We also did some interesting high speed filming comparing the ball bounces on the various surfaces—with inconclusive results. And I did some filming for Fila of what was then a revolutionary performance shoe called the Rad.

USTA Player Development was right here in the offices curving under the stadium.

It had rounded soles, was super light but also incredibly stable. We filmed a bunch of juniors comparing it to them in their regular shoes and you could see a true difference in the way the new design interacted with the court. Besides being paid, I got a ton of free Fila stuff out of it.

Then the Fila basketball shoe empire collapsed and the Rad disappeared with it. It was a lesson that better doesn't equal success. You can't even find a picture of that shoe. A lesson in impermanence, not to get too budhistic.

The political powers in the town of Key Biscayne always wanted the place to be primarily a public tennis facility. Now they are getting their wish. Wonder what they plan to do with the stadium?

On a less nostalgic note, I am staying in South Miami with my friend Trevor Taylor at his incredible house with a perfect European red clay court in the backyard, with a Play Sight system installed. As much as I like staying with my friend Kyle Lacroix in Boca, I can really appreciate not commuting 3 hours round trip to the tournament.

Trevor is working with Brian Gordon—and many other top people including footwork genius David Bailey—to develop a new kind of junior training facility. More on that later. (Click Here to see David's articles.)

The greatest, inedible, fighting game fish.

I usually wear only black, a life long tribute to Johnny Cash, but for the weather in Miami I am breaking out my white wardrobe. It's always fun to see what happens at this tournament, usually including some things unexpected.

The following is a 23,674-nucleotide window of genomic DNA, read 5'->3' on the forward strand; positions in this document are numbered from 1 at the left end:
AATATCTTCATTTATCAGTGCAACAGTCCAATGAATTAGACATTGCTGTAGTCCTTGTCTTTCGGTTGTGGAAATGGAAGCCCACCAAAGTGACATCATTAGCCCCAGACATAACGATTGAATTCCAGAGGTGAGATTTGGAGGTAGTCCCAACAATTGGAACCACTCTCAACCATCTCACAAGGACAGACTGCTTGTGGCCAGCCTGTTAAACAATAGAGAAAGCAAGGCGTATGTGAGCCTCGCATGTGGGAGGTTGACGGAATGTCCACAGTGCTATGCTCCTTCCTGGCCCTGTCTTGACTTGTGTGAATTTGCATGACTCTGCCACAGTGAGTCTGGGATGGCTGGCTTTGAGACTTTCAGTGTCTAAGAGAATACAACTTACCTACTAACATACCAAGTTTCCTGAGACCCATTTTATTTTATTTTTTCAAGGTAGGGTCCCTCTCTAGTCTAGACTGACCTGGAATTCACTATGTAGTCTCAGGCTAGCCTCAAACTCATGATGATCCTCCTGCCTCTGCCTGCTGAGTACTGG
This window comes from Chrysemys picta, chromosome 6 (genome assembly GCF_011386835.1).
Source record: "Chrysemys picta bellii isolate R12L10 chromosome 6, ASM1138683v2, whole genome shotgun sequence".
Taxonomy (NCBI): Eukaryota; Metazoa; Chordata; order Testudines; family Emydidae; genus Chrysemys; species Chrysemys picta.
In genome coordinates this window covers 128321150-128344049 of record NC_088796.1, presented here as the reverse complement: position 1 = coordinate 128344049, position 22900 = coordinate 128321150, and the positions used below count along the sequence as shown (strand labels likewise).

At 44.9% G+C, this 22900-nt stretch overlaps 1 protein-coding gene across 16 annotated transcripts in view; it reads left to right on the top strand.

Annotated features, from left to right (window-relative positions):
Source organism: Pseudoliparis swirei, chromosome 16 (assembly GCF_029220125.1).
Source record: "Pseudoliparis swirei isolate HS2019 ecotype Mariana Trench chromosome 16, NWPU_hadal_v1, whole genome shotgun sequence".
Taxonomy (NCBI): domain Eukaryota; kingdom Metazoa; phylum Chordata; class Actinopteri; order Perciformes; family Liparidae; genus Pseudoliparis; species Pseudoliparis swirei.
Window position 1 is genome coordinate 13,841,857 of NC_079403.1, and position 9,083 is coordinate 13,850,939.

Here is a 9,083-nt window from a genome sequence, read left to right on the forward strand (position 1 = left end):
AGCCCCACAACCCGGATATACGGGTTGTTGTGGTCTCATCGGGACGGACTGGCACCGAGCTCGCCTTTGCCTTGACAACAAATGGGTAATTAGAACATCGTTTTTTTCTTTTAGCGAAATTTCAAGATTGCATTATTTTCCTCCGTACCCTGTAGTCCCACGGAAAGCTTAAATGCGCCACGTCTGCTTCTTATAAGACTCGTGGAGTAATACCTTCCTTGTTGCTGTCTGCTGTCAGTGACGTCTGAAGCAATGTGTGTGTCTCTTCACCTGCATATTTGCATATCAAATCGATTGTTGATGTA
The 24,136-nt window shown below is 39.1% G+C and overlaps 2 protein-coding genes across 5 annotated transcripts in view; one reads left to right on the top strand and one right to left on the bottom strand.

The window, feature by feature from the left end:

For one thing Paul Lubbers of the USTA has threatened to take me bone fishing. Allegedly the greatest sporting fish pound for pound there is. But Paul you can't eat a bone fish for issues relating to its name.

One certainty though is a contact experience watching the incredible tennis of the great modern players. Love that. Last year I watched Rafa practice and was inspired to write an article and what that taught. (Click Here.) Did some filming of Dominic Thiem practicing his serve for his coach Gunter Bresnik. (Click Here for my interview with Gunter.)

Something will happen this year, I'm pretty sure. I am looking forward to finding out what.

John Yandell is widely acknowledged as one of the leading videographers and students of the modern game of professional tennis. His high speed filming for Advanced Tennis and Tennisplayer have provided new visual resources that have changed the way the game is studied and understood by both players and coaches. He has done personal video analysis for hundreds of high level competitive players, including Justine Henin-Hardenne, Taylor Dent and John McEnroe, among others.

In addition to his role as Editor of Tennisplayer he is the author of the critically acclaimed book Visual Tennis. The John Yandell Tennis School is located in San Francisco, California.

Tennisplayer Forum
Let's Talk About this Article!

Share Your Thoughts with our Subscribers and Authors!

Click Here